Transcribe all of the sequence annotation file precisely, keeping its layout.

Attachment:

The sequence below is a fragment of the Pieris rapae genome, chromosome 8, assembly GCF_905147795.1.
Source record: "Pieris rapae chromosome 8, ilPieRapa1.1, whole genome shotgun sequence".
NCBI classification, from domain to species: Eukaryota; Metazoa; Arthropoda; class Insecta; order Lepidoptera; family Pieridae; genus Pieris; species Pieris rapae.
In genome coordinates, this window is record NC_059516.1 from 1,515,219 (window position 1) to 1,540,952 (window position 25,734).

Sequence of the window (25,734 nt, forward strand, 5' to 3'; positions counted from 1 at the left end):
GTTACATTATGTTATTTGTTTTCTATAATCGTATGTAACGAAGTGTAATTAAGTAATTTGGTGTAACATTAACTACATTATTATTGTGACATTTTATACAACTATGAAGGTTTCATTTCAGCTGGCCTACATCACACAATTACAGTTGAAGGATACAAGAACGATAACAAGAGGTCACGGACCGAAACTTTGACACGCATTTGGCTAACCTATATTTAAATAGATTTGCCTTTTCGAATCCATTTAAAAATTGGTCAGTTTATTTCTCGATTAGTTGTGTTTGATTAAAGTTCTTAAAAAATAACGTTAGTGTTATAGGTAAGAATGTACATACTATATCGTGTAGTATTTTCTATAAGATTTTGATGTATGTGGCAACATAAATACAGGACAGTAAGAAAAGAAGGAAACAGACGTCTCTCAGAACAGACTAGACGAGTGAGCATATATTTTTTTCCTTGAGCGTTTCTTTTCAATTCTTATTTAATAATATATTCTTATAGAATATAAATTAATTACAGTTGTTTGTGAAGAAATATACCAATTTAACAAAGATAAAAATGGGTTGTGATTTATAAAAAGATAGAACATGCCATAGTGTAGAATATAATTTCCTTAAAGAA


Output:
The sequence below is a fragment of the Pieris rapae genome, chromosome 8, assembly GCF_905147795.1.
Source record: "Pieris rapae chromosome 8, ilPieRapa1.1, whole genome shotgun sequence".
NCBI classification, from domain to species: Eukaryota; Metazoa; Arthropoda; class Insecta; order Lepidoptera; family Pieridae; genus Pieris; species Pieris rapae.
In genome coordinates, this window is record NC_059516.1 from 1,515,219 (window position 1) to 1,540,952 (window position 25,734).

Sequence of the window (25,734 nt, forward strand, 5' to 3'; positions counted from 1 at the left end):
GTTACATTATGTTATTTGTTTTCTATAATCGTATGTAACGAAGTGTAATTAAGTAATTTGGTGTAACATTAACTACATTATTATTGTGACATTTTATACAACTATGAAGGTTTCATTTCAGCTGGCCTACATCACACAATTACAGTTGAAGGATACAAGAACGATAACAAGAGGTCACGGACCGAAACTTTGACACGCATTTGGCTAACCTATATTTAAATAGATTTGCCTTTTCGAATCCATTTAAAAATTGGTCAGTTTATTTCTCGATTAGTTGTGTTTGATTAAAGTTCTTAAAAAATAACGTTAGTGTTATAGGTAAGAATGTACATACTATATCGTGTAGTATTTTCTATAAGATTTTGATGTATGTGGCAACATAAATACAGGACAGTAAGAAAAGAAGGAAACAGACGTCTCTCAGAACAGACTAGACGAGTGAGCATATATTTTTTTCCTTGAGCGTTTCTTTTCAATTCTTATTTAATAATATATTCTTATAGAATATAAATTAATTACAGTTGTTTGTGAAGAAATATACCAATTTAACAAAGATAAAAATGGGTTGTGATTTATAAAAAGATAGAACATGCCATAGTGTAGAATATAATTTCCTTAAAGAA